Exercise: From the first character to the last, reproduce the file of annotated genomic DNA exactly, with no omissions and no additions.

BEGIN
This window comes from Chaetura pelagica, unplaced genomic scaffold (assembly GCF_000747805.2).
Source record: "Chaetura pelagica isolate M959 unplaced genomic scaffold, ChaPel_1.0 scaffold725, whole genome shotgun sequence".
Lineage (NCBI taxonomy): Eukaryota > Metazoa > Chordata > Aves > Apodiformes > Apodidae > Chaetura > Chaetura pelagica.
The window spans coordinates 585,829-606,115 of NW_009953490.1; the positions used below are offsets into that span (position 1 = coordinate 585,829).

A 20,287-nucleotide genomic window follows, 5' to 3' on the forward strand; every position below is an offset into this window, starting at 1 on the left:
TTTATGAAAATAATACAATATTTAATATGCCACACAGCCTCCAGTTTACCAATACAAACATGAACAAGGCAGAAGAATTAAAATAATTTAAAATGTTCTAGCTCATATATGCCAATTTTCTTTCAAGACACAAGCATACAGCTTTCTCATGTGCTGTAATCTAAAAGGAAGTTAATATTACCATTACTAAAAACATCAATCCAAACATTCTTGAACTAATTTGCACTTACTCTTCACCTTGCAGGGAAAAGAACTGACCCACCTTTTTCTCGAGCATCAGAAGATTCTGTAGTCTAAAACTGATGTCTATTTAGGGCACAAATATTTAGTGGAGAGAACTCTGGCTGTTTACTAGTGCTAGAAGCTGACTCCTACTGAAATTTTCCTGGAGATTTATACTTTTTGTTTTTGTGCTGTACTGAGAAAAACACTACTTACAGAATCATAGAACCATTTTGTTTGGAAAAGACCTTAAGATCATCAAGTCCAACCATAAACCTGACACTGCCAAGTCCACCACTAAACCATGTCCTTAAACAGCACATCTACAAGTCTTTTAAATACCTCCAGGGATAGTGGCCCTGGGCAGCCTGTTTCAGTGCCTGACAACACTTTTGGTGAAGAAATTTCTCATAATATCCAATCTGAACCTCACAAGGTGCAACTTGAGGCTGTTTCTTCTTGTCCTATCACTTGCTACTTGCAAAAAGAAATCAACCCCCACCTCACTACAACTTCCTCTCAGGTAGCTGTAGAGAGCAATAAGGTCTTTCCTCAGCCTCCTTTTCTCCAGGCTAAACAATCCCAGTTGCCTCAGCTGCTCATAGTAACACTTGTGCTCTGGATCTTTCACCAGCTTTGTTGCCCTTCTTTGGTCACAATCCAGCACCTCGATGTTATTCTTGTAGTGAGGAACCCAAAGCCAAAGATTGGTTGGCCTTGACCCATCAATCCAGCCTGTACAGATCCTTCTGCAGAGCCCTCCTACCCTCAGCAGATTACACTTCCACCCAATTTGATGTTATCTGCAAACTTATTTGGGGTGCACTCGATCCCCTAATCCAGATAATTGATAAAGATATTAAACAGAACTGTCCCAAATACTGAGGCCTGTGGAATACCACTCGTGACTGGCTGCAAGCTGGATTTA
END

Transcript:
This window comes from Chaetura pelagica, unplaced genomic scaffold (assembly GCF_000747805.2).
Source record: "Chaetura pelagica isolate M959 unplaced genomic scaffold, ChaPel_1.0 scaffold725, whole genome shotgun sequence".
Lineage (NCBI taxonomy): Eukaryota > Metazoa > Chordata > Aves > Apodiformes > Apodidae > Chaetura > Chaetura pelagica.
The window spans coordinates 585,829-606,115 of NW_009953490.1; the positions used below are offsets into that span (position 1 = coordinate 585,829).

A 20,287-nucleotide genomic window follows, 5' to 3' on the forward strand; every position below is an offset into this window, starting at 1 on the left:
TTTATGAAAATAATACAATATTTAATATGCCACACAGCCTCCAGTTTACCAATACAAACATGAACAAGGCAGAAGAATTAAAATAATTTAAAATGTTCTAGCTCATATATGCCAATTTTCTTTCAAGACACAAGCATACAGCTTTCTCATGTGCTGTAATCTAAAAGGAAGTTAATATTACCATTACTAAAAACATCAATCCAAACATTCTTGAACTAATTTGCACTTACTCTTCACCTTGCAGGGAAAAGAACTGACCCACCTTTTTCTCGAGCATCAGAAGATTCTGTAGTCTAAAACTGATGTCTATTTAGGGCACAAATATTTAGTGGAGAGAACTCTGGCTGTTTACTAGTGCTAGAAGCTGACTCCTACTGAAATTTTCCTGGAGATTTATACTTTTTGTTTTTGTGCTGTACTGAGAAAAACACTACTTACAGAATCATAGAACCATTTTGTTTGGAAAAGACCTTAAGATCATCAAGTCCAACCATAAACCTGACACTGCCAAGTCCACCACTAAACCATGTCCTTAAACAGCACATCTACAAGTCTTTTAAATACCTCCAGGGATAGTGGCCCTGGGCAGCCTGTTTCAGTGCCTGACAACACTTTTGGTGAAGAAATTTCTCATAATATCCAATCTGAACCTCACAAGGTGCAACTTGAGGCTGTTTCTTCTTGTCCTATCACTTGCTACTTGCAAAAAGAAATCAACCCCCACCTCACTACAACTTCCTCTCAGGTAGCTGTAGAGAGCAATAAGGTCTTTCCTCAGCCTCCTTTTCTCCAGGCTAAACAATCCCAGTTGCCTCAGCTGCTCATAGTAACACTTGTGCTCTGGATCTTTCACCAGCTTTGTTGCCCTTCTTTGGTCACAATCCAGCACCTCGATGTTATTCTTGTAGTGAGGAACCCAAAGCCAAAGATTGGTTGGCCTTGACCCATCAATCCAGCCTGTACAGATCCTTCTGCAGAGCCCTCCTACCCTCAGCAGATTACACTTCCACCCAATTTGATGTTATCTGCAAACTTATTTGGGGTGCACTCGATCCCCTAATCCAGATAATTGATAAAGATATTAAACAGAACTGTCCCAAATACTGAGGCCTGTGGAATACCACTCGTGACTGGCTGCAAGCTGGATTTA